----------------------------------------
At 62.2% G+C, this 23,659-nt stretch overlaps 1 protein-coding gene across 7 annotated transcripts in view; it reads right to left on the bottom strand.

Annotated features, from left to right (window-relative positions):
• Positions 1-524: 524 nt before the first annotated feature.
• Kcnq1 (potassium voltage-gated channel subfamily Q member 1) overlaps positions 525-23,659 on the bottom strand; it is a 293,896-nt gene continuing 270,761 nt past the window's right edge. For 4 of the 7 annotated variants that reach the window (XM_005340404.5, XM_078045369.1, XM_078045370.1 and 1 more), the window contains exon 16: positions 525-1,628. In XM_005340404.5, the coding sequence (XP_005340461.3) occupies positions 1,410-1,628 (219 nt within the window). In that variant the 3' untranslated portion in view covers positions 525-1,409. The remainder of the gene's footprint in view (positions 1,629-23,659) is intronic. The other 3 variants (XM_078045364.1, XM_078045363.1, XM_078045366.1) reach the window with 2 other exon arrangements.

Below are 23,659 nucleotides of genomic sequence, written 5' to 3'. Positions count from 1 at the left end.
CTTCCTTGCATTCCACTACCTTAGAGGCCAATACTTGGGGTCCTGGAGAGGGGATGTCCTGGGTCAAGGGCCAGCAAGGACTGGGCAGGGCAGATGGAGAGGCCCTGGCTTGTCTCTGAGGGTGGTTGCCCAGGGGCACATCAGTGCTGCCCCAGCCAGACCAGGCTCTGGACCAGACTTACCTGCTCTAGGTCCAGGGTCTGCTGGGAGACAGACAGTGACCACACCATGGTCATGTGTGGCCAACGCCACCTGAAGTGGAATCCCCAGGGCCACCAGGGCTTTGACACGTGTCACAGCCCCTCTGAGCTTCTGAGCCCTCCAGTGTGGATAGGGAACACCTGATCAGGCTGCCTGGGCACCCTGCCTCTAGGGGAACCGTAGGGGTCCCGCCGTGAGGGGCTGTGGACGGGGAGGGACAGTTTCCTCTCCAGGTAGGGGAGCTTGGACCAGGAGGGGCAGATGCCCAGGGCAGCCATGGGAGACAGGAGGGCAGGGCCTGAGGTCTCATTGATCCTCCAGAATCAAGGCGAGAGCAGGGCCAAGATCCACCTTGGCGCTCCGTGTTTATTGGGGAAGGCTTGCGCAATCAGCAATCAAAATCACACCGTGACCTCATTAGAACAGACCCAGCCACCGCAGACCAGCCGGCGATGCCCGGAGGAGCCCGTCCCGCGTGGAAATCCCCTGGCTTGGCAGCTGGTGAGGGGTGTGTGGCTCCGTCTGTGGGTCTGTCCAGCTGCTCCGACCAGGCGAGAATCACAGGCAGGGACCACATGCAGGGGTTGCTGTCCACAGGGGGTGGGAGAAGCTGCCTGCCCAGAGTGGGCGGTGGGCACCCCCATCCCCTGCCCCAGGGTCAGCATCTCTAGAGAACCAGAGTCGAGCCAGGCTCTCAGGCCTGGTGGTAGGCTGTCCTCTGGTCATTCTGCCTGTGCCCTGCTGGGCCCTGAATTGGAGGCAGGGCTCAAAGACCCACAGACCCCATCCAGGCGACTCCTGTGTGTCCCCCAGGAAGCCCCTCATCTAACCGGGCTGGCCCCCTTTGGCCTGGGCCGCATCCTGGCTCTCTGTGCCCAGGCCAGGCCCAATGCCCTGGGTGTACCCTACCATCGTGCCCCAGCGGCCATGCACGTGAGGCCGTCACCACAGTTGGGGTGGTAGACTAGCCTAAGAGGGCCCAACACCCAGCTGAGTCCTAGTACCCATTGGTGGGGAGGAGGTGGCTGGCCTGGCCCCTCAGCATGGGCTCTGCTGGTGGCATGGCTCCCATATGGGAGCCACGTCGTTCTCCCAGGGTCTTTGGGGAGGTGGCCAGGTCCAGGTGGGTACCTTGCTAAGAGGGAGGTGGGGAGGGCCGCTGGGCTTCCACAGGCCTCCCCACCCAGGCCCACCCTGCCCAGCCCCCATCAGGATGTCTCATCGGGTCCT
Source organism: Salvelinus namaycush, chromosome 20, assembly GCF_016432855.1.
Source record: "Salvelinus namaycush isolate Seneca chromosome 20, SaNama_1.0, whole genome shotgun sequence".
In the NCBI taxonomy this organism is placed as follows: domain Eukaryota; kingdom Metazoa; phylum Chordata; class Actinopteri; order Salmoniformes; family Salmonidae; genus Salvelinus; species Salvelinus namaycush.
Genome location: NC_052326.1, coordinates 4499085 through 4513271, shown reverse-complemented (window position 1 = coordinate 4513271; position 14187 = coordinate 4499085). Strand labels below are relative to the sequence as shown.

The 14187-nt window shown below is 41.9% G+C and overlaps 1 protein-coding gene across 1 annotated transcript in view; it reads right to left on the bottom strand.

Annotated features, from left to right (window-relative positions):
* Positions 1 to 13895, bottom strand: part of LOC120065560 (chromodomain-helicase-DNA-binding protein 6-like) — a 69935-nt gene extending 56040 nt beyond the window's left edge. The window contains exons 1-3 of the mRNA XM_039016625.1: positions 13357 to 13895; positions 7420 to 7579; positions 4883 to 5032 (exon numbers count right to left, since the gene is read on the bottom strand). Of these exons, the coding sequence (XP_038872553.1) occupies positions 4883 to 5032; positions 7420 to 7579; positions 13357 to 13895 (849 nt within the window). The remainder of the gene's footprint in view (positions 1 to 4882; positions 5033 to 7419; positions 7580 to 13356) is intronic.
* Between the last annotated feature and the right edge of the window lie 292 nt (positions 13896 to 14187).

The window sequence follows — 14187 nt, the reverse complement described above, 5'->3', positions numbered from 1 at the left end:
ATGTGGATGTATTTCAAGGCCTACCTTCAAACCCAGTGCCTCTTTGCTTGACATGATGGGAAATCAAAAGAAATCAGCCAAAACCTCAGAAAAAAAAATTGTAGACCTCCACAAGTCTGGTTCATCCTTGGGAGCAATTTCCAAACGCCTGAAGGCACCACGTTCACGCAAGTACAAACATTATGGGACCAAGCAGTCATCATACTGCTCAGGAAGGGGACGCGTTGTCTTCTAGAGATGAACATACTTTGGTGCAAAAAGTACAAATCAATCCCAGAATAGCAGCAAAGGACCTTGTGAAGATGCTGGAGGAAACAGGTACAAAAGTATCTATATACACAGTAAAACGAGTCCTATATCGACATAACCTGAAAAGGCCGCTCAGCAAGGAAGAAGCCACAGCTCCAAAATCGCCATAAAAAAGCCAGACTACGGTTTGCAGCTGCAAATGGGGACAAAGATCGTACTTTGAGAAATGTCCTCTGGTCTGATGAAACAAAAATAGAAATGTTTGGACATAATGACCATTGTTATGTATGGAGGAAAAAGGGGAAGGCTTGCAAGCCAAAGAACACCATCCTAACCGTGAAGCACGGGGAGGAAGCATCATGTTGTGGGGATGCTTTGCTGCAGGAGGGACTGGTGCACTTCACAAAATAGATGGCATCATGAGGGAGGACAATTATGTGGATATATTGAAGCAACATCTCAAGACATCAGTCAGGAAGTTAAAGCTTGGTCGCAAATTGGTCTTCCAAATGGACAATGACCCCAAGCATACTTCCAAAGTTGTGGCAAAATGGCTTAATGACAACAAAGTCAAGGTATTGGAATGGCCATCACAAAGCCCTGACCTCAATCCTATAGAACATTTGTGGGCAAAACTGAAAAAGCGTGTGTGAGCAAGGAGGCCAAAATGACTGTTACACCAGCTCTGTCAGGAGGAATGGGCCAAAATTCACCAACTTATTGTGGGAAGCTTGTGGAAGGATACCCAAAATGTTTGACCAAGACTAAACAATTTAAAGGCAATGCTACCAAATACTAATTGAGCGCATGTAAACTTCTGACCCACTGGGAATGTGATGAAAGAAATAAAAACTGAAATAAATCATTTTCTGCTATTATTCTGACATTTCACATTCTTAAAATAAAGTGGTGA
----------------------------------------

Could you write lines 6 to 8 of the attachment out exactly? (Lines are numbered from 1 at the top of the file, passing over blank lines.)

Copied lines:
CTTCCTTGCATTCCACTACCTTAGAGGCCAATACTTGGGGTCCTGGAGAGGGGATGTCCTGGGTCAAGGGCCAGCAAGGACTGGGCAGGGCAGATGGAGAGGCCCTGGCTTGTCTCTGAGGGTGGTTGCCCAGGGGCACATCAGTGCTGCCCCAGCCAGACCAGGCTCTGGACCAGACTTACCTGCTCTAGGTCCAGGGTCTGCTGGGAGACAGACAGTGACCACACCATGGTCATGTGTGGCCAACGCCACCTGAAGTGGAATCCCCAGGGCCACCAGGGCTTTGACACGTGTCACAGCCCCTCTGAGCTTCTGAGCCCTCCAGTGTGGATAGGGAACACCTGATCAGGCTGCCTGGGCACCCTGCCTCTAGGGGAACCGTAGGGGTCCCGCCGTGAGGGGCTGTGGACGGGGAGGGACAGTTTCCTCTCCAGGTAGGGGAGCTTGGACCAGGAGGGGCAGATGCCCAGGGCAGCCATGGGAGACAGGAGGGCAGGGCCTGAGGTCTCATTGATCCTCCAGAATCAAGGCGAGAGCAGGGCCAAGATCCACCTTGGCGCTCCGTGTTTATTGGGGAAGGCTTGCGCAATCAGCAATCAAAATCACACCGTGACCTCATTAGAACAGACCCAGCCACCGCAGACCAGCCGGCGATGCCCGGAGGAGCCCGTCCCGCGTGGAAATCCCCTGGCTTGGCAGCTGGTGAGGGGTGTGTGGCTCCGTCTGTGGGTCTGTCCAGCTGCTCCGACCAGGCGAGAATCACAGGCAGGGACCACATGCAGGGGTTGCTGTCCACAGGGGGTGGGAGAAGCTGCCTGCCCAGAGTGGGCGGTGGGCACCCCCATCCCCTGCCCCAGGGTCAGCATCTCTAGAGAACCAGAGTCGAGCCAGGCTCTCAGGCCTGGTGGTAGGCTGTCCTCTGGTCATTCTGCCTGTGCCCTGCTGGGCCCTGAATTGGAGGCAGGGCTCAAAGACCCACAGACCCCATCCAGGCGACTCCTGTGTGTCCCCCAGGAAGCCCCTCATCTAACCGGGCTGGCCCCCTTTGGCCTGGGCCGCATCCTGGCTCTCTGTGCCCAGGCCAGGCCCAATGCCCTGGGTGTACCCTACCATCGTGCCCCAGCGGCCATGCACGTGAGGCCGTCACCACAGTTGGGGTGGTAGACTAGCCTAAGAGGGCCCAACACCCAGCTGAGTCCTAGTACCCATTGGTGGGGAGGAGGTGGCTGGCCTGGCCCCTCAGCATGGGCTCTGCTGGTGGCATGGCTCCCATATGGGAGCCACGTCGTTCTCCCAGGGTCTTTGGGGAGGTGGCCAGGTCCAGGTGGGTACCTTGCTAAGAGGGAGGTGGGGAGGGCCGCTGGGCTTCCACAGGCCTCCCCACCCAGGCCCACCCTGCCCAGCCCCCATCAGGATGTCTCATCGGGTCCT
Source organism: Salvelinus namaycush, chromosome 20, assembly GCF_016432855.1.
Source record: "Salvelinus namaycush isolate Seneca chromosome 20, SaNama_1.0, whole genome shotgun sequence".